Budget travel is recovering more slowly from the pandemic


Travel is back, but not all travelers are as welcome anymore.

After a two-year pandemic-induced lull, the travel industry came roaring back in full force this summer. With pandemic-era restrictions easing and years’ worth of pent-up demand for travel, international tourism saw a 182% increase in the first three months of 2022 over the same period last year, according to the UN World Tourism Organization.

The 2022 travel boom has carried on into the summer, especially in European travel hotspots, where EU officials say as much as 70% of pre-pandemic travel demand will be recovered this year.

But after plummet profits and widespread layoffs during the pandemic, the travel industry is banking on only the wealthiest travelers to help refill its coffers, and combined with rising inflation in many countries sending fuel costs soaring, more and more airlines and travel destinations are deciding to forgo a major component of the pre-pandemic tourism economy: budget travel.

The end of cheap travel?

Even airlines known for kickstarting the low-cost travel revolution think that budget tourism will not be as sustainable as it once was for the foreseeable future.

“There’s no doubt that at the lower end of the marketplace, our really cheap promotional fares—the one euro fares, the €0.99 fares, even the €9.99 fares—I think you will not see those fares for the next number of years, Michael O’Leary, CEO of the Irish airline Ryanair which pioneered the no-frills and low-cost travel model in Europe, told the BBC Radio 4’s Today program this week.

Ryanair did indeed once offer £10 flights across Europe (around $12), but O’Leary suggested that it will be a while before customers can expect a return of these fares, citing rising fuel costs.

O’Leary added that the airline’s average fare will likely rise from €40 to around €50 (around $52) over the next five years, roughly in line with fares offered by competitors. Around a quarter of UK fares offered by Swiss low-cost airline EasyJet are still available for under £50 (around $61), a company spokesperson told fortune.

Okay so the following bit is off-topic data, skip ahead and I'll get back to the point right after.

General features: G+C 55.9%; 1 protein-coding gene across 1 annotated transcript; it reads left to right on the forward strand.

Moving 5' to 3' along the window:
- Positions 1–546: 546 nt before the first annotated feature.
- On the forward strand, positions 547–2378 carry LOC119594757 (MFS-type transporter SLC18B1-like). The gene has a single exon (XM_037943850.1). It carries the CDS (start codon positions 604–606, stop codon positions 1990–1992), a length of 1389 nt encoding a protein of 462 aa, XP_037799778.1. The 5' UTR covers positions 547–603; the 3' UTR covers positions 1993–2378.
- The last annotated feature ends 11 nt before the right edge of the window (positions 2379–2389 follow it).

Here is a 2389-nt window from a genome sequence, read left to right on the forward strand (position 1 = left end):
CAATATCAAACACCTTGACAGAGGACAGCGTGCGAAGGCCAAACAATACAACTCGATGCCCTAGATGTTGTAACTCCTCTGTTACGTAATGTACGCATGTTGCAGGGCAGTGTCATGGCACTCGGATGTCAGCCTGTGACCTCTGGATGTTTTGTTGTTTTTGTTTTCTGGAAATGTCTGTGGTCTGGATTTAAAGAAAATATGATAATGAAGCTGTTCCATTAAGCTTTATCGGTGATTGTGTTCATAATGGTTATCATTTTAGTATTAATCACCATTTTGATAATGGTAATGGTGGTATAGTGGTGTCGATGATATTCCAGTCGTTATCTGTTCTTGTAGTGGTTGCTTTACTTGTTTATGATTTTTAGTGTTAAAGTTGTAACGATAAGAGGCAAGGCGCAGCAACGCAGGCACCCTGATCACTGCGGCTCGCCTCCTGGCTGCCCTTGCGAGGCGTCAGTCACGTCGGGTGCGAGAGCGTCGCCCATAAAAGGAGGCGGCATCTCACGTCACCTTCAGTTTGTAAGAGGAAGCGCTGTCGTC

However, despite higher fares and fewer budget options, O’Leary said that he expects interest in travel to stay at sustained levels.

“We think people will continue to fly frequently. But I think people are going to become much more price sensitive,” he said.

Travel hotspots turn to wealthier customers

It isn’t just airlines that are uninviting budget travelers. Even destinations that were once considered prime budget tourism hotspots are marketing themselves primarily to wealthier tourists as they reopen themselves to travel for the first time in years.

New Zealand—which employed one of the world’s strictest set of entry restrictions during most of the pandemic—finally reopened its borders to international tourists at the end of July, but some tourists are more welcome than others.

Stuart Nash, New Zealand’s tourism minister, clarified this week that the country would be targeting “high quality” and “big spender” tourists rather than the backpacking visitors and budget travelers that flocked to the country before the pandemic for its natural scenery and friendly culture .

“We are going to welcome backpackers… [but] we are not going to target the people who put on Facebook how they can travel around our country on $10 a day eating two-minute noodles,” Nash said.

Thailand—where tourism supplied one fifth of the country’s GDP and 20% of employment before the pandemic—has also sought to pivot away from budget travel and more towards providing luxury travel experiences for wealthy visitors as it attempts to kickstart its tourism industry.

Last month, Deputy Prime Minister Anutin Charnvirakul told tourism operators at an industry event that they should look to “sell premium” and focus on high-end experiences for wealthier tourists, while he discouraged discount programs at hotels and businesses that would attract more budget- conscious travelers.

“We cannot let people come to Thailand and say because it’s cheap,” he added.

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